This is not a universally popular conclusion. Ever since Marx, capitalism has been passionately opposed by many — and viewed with much skepticism by many more. So my cheerleading for it is going to strike many as ignorant, or worse. If you’re one of those people, I’m glad you’re reading this book. I hope that you’ll listen to what I mean when I talk about capitalism and evaluate my arguments based on the evidence and logic I present.
And if you’re a fan of capitalism, you might not like that I argue here in favor of new taxes (on carbon) and strict regulation (on pollution and trade in products from endangered animals). Many ardent capitalists will dislike these ideas. I also propose more nuclear power and genetically modified organisms, both of which are adamantly opposed by many people.
So just about any reader will probably initially feel that something in this book is wrong. Again, I just ask that you approach the book’s ideas with an open mind. I hope you’ll believe that I’m arguing in good faith. My intention here is not to write a polemic or start a flame war. I’m not trying to troll or dunk on anyone (in other words, I’m not trying to provoke anyone into losing their temper or to demonstrate my superiority). I’m just trying to highlight a phenomenon that I find fascinating and deeply encouraging, explain how it came about, and discuss its implications. I hope you’ll come along for the journey.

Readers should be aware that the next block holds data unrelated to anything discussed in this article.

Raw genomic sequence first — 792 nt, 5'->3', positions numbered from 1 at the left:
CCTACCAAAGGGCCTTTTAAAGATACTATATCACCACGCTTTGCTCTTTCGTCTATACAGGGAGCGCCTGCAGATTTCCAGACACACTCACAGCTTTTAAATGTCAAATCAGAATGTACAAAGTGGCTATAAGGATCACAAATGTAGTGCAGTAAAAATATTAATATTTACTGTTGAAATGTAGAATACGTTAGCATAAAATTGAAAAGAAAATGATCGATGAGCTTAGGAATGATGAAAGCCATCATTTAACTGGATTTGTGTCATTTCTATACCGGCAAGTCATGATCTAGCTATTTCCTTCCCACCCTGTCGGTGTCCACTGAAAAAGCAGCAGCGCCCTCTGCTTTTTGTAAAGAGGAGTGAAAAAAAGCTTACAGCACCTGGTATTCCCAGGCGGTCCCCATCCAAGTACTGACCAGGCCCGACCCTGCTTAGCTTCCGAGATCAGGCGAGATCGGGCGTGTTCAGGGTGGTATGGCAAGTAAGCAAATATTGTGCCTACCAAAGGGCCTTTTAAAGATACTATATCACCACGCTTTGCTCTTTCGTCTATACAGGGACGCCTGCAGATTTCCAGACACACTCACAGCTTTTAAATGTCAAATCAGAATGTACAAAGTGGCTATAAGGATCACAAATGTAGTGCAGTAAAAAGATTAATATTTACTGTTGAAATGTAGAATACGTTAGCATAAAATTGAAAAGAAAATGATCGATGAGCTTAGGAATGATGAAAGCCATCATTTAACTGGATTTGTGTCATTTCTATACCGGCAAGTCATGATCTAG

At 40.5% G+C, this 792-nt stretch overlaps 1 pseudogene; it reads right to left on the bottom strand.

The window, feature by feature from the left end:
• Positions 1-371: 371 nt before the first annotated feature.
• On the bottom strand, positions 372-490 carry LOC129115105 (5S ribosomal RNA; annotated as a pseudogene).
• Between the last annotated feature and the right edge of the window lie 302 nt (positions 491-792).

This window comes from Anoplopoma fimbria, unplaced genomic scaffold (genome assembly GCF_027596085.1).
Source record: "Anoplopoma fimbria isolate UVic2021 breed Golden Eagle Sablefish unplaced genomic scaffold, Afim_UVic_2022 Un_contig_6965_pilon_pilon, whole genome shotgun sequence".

Excerpted from MORE FROM LESS: The Surprising Story of How We Learned to Prosper Using Fewer Resources — and What Happens Next by Andrew McAfee. Copyright © 2019 by Andrew McAfee. Excerpted with permission by Scribner, a Division of Simon & Schuster Inc.